Education & Family

Child protection database to be switched off

Image caption Victoria died from abuse and neglect in February 2000

A £235m government database containing the records of England's 11 million children has been switched off.

ContactPoint was established in the wake of the Victoria Climbie child abuse case to aid child protection.

The report into her death highlighted the need to improve the exchange of information between different agencies working with vulnerable children.

The government argued the system was disproportionate to the problem, so is looking at developing other solutions.

Within two months of the switch-off all the data collected for the system is to be destroyed, although the information will still remain in the social services, education and health departments it had been gathered from.

But there have been concerns that there is nothing collating key information centrally in one place.

The system, which has been running since January last year, was always controversial and was set to cost a further £41m a year.

After successive delays, it was rolled out to only 15,000 users, out of the initial target of 330,000.

The system was used by doctors, social workers, schools, charities and other individuals involved in the protection of children.

Many said it was useful in tracking children and discovering the truth about the way they are cared for.

But civil liberties groups criticised it as intrusive and disproportionate.

'Not the answer'

They were concerned about keeping information on all of England's children in one place and feared that it was not secure.

In July, Children's Minister Tim Loughton confirmed that the government was scrapping the scheme.

He said he recognised the problem that the previous administration was trying to solve when it established ContactPoint.

"Front line practitioners need to be able to provide support for our most vulnerable children when they move across local authority boundaries or access services in more than one area," he said.

"Experience shows the potential value of a quick and reliable means of discovering whether another professional has worked with such a child.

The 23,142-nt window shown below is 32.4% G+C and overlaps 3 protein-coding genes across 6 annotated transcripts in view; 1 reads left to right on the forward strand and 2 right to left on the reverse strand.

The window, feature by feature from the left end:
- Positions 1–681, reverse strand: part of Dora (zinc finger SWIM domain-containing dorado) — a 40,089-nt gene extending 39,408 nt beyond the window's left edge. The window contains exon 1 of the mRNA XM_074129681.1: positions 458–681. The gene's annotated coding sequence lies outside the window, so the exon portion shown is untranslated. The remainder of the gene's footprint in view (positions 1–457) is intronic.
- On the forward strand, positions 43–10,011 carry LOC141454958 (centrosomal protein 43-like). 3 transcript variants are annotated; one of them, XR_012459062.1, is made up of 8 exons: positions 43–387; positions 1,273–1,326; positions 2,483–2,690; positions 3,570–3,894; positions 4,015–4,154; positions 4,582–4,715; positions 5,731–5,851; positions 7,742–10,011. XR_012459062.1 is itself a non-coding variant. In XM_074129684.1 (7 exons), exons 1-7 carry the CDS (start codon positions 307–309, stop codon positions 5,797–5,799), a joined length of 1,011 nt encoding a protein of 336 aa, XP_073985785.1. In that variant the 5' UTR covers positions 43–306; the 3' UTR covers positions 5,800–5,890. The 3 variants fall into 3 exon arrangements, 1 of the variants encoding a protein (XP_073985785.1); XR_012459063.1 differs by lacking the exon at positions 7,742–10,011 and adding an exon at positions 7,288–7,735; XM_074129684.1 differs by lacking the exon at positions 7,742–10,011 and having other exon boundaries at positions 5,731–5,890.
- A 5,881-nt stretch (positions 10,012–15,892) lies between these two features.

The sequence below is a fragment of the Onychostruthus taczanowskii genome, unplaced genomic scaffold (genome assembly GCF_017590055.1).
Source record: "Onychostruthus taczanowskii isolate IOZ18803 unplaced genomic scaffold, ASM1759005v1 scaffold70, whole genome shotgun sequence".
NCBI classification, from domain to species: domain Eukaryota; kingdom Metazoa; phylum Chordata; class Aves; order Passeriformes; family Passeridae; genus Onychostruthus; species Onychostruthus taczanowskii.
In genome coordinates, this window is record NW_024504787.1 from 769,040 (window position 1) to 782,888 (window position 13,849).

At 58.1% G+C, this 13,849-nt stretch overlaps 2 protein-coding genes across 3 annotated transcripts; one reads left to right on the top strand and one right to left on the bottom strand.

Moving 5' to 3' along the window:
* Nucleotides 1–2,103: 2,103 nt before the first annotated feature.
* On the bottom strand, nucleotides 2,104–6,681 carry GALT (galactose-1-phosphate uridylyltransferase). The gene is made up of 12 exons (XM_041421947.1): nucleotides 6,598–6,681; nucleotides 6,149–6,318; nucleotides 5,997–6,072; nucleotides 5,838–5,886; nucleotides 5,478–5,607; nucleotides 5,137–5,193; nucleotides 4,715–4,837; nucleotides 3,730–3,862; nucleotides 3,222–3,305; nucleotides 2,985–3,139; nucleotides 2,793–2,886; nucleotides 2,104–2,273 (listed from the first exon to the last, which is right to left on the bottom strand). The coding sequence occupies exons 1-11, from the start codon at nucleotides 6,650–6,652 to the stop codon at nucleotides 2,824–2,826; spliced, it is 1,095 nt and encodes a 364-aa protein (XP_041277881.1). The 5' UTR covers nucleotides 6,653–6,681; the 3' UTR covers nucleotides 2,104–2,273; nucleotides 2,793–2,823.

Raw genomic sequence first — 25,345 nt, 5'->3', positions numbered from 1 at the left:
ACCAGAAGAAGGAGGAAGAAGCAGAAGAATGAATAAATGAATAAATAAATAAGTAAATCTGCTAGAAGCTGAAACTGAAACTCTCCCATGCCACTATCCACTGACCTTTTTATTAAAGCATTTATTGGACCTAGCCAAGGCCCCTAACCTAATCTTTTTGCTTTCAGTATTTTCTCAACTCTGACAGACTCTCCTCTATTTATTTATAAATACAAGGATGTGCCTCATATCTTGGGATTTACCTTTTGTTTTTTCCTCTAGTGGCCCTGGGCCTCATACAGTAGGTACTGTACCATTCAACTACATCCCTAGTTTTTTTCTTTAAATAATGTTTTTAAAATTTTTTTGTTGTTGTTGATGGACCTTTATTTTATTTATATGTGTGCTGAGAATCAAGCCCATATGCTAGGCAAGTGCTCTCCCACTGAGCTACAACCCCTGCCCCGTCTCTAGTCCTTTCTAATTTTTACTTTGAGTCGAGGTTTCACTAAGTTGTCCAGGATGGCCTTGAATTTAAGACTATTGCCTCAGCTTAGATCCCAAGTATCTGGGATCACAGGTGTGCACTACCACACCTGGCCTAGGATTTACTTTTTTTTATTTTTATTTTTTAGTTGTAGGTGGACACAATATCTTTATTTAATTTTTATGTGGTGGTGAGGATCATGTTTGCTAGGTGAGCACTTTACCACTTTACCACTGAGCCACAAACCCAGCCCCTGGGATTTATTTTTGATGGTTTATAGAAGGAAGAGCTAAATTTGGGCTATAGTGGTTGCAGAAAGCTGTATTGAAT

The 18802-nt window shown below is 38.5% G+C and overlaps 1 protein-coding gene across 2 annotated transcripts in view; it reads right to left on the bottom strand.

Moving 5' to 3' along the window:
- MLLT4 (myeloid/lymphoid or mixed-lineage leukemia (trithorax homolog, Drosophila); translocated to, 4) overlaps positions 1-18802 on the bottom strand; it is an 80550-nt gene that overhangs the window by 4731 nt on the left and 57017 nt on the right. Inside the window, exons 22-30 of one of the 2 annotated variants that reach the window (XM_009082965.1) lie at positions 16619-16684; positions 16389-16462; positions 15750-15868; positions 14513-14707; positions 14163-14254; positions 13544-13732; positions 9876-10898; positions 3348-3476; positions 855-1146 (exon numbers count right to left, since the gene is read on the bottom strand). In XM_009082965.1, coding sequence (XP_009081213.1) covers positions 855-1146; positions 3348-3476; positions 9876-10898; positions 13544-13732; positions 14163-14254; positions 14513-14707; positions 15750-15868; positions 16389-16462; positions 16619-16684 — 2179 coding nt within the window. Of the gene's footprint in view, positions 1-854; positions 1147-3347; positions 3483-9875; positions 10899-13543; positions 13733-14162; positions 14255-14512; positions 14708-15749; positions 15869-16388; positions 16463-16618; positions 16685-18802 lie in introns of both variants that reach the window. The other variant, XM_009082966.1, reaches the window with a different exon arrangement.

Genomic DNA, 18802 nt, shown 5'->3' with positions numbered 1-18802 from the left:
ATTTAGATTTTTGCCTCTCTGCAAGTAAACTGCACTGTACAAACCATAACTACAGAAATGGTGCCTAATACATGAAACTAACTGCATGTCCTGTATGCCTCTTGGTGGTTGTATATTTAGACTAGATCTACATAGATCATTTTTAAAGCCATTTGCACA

"It is worth considering a national approach to that issue."

New service

However, he was clear that ContactPoint was not the answer.

He told BBC Radio 4's Today Programme: "We need a better child protection system in this country, but at the end of the day it's not a computer system that will save vulnerable children.

"It's the performance of the professionals at the sharp end, who need to be properly trained and resourced."

Instead, he is looking at establishing a new national service which would focus on helping practitioners find out whether another practitioner is working, or has worked, in another authority area with a child.

Decommissioning of the information contained on the database began at noon on Friday.

The shadow children's minister, Delyth Morgan, said the decision to close down the database was "very short-sighted".

"The Government appears to be scrapping ContactPoint without putting any appropriate safeguards in its place and without giving any thought to the consequences," she said.

"Scrapping it now won't save a great deal of money as the investment in set up has already been made and the government has confirmed that they have made no assessment of the social worker and other professionals' staff hours Contactpoint saves, which will now be lost," she added.

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